It is important for the proper disposition of the instant controversy to comprehend the defendant's Voluntary Desegregation Plan, which provides:*fn3

  1.  The entire staff, certificated and
      non-certificated, should be integrated as
      rapidly as possible. The percentage of
      minority employees should be 15% of the
      total. This would include central
      administration personnel, administrators,
      teachers, clerks, secretaries, building
      engineers, custodians, trademen, food service
      workers, and all classifications of
      para-professional personnel. The time
      schedule for the completion of the
      integration of the staff will be three to
      five years and is to begin immediately.

  2.  Cluster elementary schools on a voluntary
      individual basis, under the direction of the
      administration.

  3.  Pair elementary schools on a voluntary
      individual basis under the direction of the
      administration.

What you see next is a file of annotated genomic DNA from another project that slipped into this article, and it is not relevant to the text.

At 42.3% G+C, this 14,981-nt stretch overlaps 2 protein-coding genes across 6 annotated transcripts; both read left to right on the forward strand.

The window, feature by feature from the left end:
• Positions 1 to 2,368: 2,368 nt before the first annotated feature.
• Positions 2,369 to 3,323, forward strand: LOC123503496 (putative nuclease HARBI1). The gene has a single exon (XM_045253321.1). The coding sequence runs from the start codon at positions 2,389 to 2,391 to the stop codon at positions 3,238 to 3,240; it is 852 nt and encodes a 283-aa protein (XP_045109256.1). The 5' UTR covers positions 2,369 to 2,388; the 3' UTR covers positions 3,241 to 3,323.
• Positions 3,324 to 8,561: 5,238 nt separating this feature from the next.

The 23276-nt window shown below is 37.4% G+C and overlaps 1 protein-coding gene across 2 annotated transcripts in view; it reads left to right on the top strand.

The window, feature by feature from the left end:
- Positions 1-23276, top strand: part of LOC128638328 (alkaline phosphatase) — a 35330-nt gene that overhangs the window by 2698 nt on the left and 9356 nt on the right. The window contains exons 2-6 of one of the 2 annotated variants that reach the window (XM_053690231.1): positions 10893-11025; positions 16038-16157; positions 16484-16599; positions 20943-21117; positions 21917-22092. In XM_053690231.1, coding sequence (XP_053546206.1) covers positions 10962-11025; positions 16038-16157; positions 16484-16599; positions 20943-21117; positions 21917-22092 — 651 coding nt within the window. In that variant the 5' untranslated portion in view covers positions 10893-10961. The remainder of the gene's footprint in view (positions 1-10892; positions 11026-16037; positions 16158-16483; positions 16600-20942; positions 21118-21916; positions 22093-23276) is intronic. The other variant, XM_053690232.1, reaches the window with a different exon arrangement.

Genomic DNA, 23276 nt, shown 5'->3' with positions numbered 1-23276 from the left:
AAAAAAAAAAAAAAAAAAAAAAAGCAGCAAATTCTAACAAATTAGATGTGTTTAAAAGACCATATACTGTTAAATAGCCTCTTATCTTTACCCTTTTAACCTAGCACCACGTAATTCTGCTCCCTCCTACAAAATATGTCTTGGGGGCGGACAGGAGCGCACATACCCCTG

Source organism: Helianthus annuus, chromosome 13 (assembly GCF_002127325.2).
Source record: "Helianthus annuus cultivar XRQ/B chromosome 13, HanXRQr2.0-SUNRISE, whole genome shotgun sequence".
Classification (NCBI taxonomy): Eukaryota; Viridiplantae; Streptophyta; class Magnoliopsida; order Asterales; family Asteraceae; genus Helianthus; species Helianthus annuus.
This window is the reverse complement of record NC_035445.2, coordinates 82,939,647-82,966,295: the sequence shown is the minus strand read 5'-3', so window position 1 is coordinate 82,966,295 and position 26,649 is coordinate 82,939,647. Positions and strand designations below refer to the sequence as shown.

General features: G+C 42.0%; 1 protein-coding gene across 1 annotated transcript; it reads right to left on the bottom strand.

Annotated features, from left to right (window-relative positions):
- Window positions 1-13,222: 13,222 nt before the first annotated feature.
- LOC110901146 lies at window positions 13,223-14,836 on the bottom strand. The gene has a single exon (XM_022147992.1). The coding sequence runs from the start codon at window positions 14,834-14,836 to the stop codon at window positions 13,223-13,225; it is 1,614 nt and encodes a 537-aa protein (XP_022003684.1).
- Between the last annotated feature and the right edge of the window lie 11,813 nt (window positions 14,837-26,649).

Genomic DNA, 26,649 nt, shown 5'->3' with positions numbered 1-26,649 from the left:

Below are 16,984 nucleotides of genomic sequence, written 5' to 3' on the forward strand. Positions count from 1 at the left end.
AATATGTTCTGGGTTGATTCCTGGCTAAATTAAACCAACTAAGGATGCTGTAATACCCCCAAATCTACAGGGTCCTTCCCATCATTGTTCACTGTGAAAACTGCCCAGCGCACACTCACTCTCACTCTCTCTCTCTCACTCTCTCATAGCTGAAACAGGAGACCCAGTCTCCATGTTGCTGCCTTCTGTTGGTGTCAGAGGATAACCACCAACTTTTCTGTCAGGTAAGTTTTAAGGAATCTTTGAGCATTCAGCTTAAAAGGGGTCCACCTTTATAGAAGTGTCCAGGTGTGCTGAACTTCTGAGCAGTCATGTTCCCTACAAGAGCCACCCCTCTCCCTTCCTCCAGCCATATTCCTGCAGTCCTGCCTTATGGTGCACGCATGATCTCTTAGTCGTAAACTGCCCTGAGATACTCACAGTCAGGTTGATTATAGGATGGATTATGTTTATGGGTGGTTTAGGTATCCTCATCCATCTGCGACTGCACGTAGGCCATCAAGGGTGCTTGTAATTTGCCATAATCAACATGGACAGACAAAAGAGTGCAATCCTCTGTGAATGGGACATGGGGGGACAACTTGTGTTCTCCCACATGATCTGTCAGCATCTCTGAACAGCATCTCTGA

4.  Close one elementary school (Muldoon) and
      transfer children to four other elementary
      schools (Bloom, Guilford Center, Johnson,
      Spring Creek) with an option to remain in the
      closest neighborhood school.

  5.  Establishment of four magnet schools: Martin
      Luther King, Barbour, Welsh and an
      alternative school.

  6.  Identify seven elementary schools as target
      schools and two middle schools as target
      schools: Beyer, Dennis, Ellis, Henrietta,
      Lathrop, Lincoln Park, McIntosh, Washington
      and Wilson.

  7.  Open enrollment for all middle schools
      provided space is available

      and that such transfers would contribute to
      desegregation.

  8.  Open enrollment for all high schools provided
      space is available and that such transfers
      would contribute to desegregation.

  9.  Open enrollment to be permitted throughout
      the entire district provided space is
      available for such transfers and that they
      contribute to desegregation.

  10. Students transfers would be accepted from May